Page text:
I was going to give a presentation on Tools of the Mind for a conference of the Northern Virginia Parents of Multiples group on Thursday. I had to cancel because of the chest cold. I’m pretty sure I have bruised ribs from coughing. So I thought I’d share some of the ideas and research from my presentation here.
You’ll recall the marshmallow experiment? I was going to lead with that. What the experiment is designed to measure is the children’s ability to self-regulate. When we speak of self-regulation, we can have in mind different abilities. Let’s consider three examples:
1) At an amusement park, a ride breaks down just as the family reaches the front of the line. Although Emily is disappointed, instead of throwing a tantrum, she is able to refocus on riding another ride.
This form of self-regulation is essentially impulse control, the ability to pause before reacting impulsively and choose a more beneficial response.
2) Despite the new bunny rabbit in the class terrarium, Sofia focuses on the teacher’s presentation and is prepared to answer questions.
In this example, Sofia self-regulates by tuning out distractions or purposefully task-switching. The children in the famous mashmallow experiment videos who hid the marshmallows or hid themselves from the marshmallows were making concrete efforts to focus their attention on something else. I’m assuming Fluffy hid the marshmallows under the table to help her focus on something else as well.
3) Liam finishes his homework before playing video games because he wants to get good grades and go to a good college.
Liam and the marshmallow non-eaters display self-regulation in their ability postpone immediate gratification for a superior reward in the future.
The benefits of self-regulation are broad and intuitive. Children (and adults) with higher abilities to self-regulate are more successful academically and socially. Those with little self-regulation are more likely to experience financial and legal troubles.
One of the juiciest findings is that self-regulation as part of executive function is more highly correlated with academic success than I.Q.. That may be because although native ability is important to academic success, in the long run, the self-discipline to show up at class, do the homework, and study before the test instead of partying becomes more important than the ability to quickly understand concepts or intuit next steps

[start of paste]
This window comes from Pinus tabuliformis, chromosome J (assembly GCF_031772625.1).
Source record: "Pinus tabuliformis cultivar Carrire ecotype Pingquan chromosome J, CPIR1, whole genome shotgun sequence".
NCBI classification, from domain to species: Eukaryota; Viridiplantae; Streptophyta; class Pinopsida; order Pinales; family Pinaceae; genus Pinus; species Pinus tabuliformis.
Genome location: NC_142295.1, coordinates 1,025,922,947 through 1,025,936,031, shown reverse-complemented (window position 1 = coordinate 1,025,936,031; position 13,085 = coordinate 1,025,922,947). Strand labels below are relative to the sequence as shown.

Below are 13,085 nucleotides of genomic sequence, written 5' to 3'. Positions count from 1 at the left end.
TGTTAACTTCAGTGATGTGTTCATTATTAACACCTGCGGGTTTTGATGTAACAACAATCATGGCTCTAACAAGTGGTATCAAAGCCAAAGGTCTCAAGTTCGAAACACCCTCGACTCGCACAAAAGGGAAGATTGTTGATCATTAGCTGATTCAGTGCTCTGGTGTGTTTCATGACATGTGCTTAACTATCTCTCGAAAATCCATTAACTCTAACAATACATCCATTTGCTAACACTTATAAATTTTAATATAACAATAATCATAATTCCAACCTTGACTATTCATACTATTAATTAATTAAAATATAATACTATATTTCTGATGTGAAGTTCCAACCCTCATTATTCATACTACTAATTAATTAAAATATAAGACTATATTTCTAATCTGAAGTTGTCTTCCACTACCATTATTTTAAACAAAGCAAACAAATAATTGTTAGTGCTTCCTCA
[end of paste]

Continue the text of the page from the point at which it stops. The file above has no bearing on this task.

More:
Socially, those who self-regulate well create more and better connections with others than those who do not. While impulsive wild-cards with the infamous “no filter” make for spicy reality television, rational people do not choose too many of them as friends.
So how do we get our children on the path toward self-regulation?
For parents, the studies indicate that a combination of warmth with organization and predictability fosters self-regulation in children.
1) Warmth in parenting includes meaningful praise, verbal and physical affection, support and encouragement and sensitive response to a child’s needs. Parents who are detached and cold as well as those who are highly controlling or hyper critical not surprisingly raise children who self-regulate poorly.1 Providing intellectual stimulation as well as autonomy to children is also associated with better self-regulation.2
2) Self-regulation in children thrives in environments that are organized and predictable. Households in which rules are clear and consistent produce kids who experience the rewards of keeping the rules and regulate themselves accordingly.3 Ah yes, another win for clear rules and consistent enforcement. This finding dovetails with new research about self-control which indicates that self-control is like a muscle which can be strengthened with work over time. Warning, that self-control muscle has a finite amount of strength on a given day. Just like you can’t run a marathon in the morning and expect to then swim your fastest 100 meters in the afternoon, parents shouldn’t expect a child who has been self-regulating by sitting quietly for hours in church to have infinite self-regulatory power left at the end of the day.